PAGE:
When we ignore these realities and beg Facebook to act, we embolden the moral crusade of surveillance. The UK government has a pattern of using tragedy to justify invasions into our privacy and security, most recently when home secretary Amber Rudd suggested that Whatsapp should remove its encryption after it emerged the Westminster attacker used the service. We cannot at once bemoan Facebook’s power in the world and simultaneously beg it to take total control. When you ask Facebook to review all of the content of all of its billions of users, you are asking for a God.

This is particularly undesirable in light of the good that shocking Facebook videos can do – however gruesome. Invaluable evidence is often provided in these clips, be they filmed by criminals themselves or their victims. When Philando Castile’s girlfriend Facebook live-streamed the aftermath of his shooting by a police officer during a traffic stop, it shed international light on police brutality in America and aided the charging of the officer in question. This clip would never have been seen if Facebook had total control of the videos uploaded to its site.  

We need to stop blaming Facebook for things it can’t yet change, when we should focus on things it can. In 2016, the site was criticised for: allowing racial discrimination via its targeted advertising; invading privacy with its facial-scanning; banning breast cancer-awareness videos; avoiding billions of dollars in tax; and tracking non-users activity across the web. Facebook should be under scrutiny for its repeated violations of its users’ privacy, not for hosting violent content – a criticism that will just give the site an excuse to violate people's privacy even further.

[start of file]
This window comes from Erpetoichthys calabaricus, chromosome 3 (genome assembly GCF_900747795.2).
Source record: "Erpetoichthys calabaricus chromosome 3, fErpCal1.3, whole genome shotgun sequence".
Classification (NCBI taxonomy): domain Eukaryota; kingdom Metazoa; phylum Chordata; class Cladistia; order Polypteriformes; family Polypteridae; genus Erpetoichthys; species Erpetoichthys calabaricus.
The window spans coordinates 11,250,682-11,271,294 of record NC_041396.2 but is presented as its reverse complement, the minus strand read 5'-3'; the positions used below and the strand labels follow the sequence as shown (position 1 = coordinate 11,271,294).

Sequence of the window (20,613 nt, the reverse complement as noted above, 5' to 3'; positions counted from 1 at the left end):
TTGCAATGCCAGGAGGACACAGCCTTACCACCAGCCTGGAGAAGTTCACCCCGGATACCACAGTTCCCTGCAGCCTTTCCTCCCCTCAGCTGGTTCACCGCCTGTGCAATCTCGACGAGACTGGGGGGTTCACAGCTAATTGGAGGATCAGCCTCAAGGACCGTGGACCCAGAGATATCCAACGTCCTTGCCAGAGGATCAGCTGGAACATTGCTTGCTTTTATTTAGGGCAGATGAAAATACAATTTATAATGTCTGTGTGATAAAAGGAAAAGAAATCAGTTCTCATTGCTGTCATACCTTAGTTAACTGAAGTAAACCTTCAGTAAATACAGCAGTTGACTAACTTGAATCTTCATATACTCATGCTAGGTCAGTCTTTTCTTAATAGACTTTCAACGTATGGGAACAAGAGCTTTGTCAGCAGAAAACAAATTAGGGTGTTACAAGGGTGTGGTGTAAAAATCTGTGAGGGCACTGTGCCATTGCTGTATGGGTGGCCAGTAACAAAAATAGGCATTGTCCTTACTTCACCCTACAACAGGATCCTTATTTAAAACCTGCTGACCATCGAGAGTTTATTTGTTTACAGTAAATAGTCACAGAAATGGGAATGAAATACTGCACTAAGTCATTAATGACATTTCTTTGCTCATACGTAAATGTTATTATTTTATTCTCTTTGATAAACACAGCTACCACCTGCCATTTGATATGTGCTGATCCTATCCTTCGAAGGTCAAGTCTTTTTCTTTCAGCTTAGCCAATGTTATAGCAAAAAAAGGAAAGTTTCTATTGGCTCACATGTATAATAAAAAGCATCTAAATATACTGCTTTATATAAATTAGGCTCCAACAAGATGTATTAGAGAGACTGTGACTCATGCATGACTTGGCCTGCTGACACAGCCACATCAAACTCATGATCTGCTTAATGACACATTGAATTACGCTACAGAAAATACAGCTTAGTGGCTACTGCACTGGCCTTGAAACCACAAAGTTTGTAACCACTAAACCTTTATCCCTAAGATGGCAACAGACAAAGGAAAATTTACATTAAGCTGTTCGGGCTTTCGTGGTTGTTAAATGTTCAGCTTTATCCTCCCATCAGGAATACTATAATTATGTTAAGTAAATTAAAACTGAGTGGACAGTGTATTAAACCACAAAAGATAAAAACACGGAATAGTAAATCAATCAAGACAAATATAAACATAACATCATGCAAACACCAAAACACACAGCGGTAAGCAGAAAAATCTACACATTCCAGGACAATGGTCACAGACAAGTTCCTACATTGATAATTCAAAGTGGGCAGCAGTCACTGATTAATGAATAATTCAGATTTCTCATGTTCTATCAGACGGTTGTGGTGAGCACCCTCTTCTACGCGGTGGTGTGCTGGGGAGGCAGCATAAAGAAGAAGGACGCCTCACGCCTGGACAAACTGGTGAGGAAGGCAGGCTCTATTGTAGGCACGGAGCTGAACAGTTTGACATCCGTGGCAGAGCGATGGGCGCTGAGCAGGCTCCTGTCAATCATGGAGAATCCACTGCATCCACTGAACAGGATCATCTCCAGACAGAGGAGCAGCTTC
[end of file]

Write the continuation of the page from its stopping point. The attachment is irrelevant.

No one blames cars for the recent spate of vehicular terrorist attacks in Europe, and no one should blame Facebook for the Cleveland killer. Ultimately, we should accept that the social network is just a vehicle. The one to blame is the person driving.

If you have accidentally viewed upsetting and/or violent footage on social media that has affected you, call the Samaritans helpline on  116 123 or email jo@samaritans.org

Amelia Tait is a technology and digital culture writer at the New Statesman.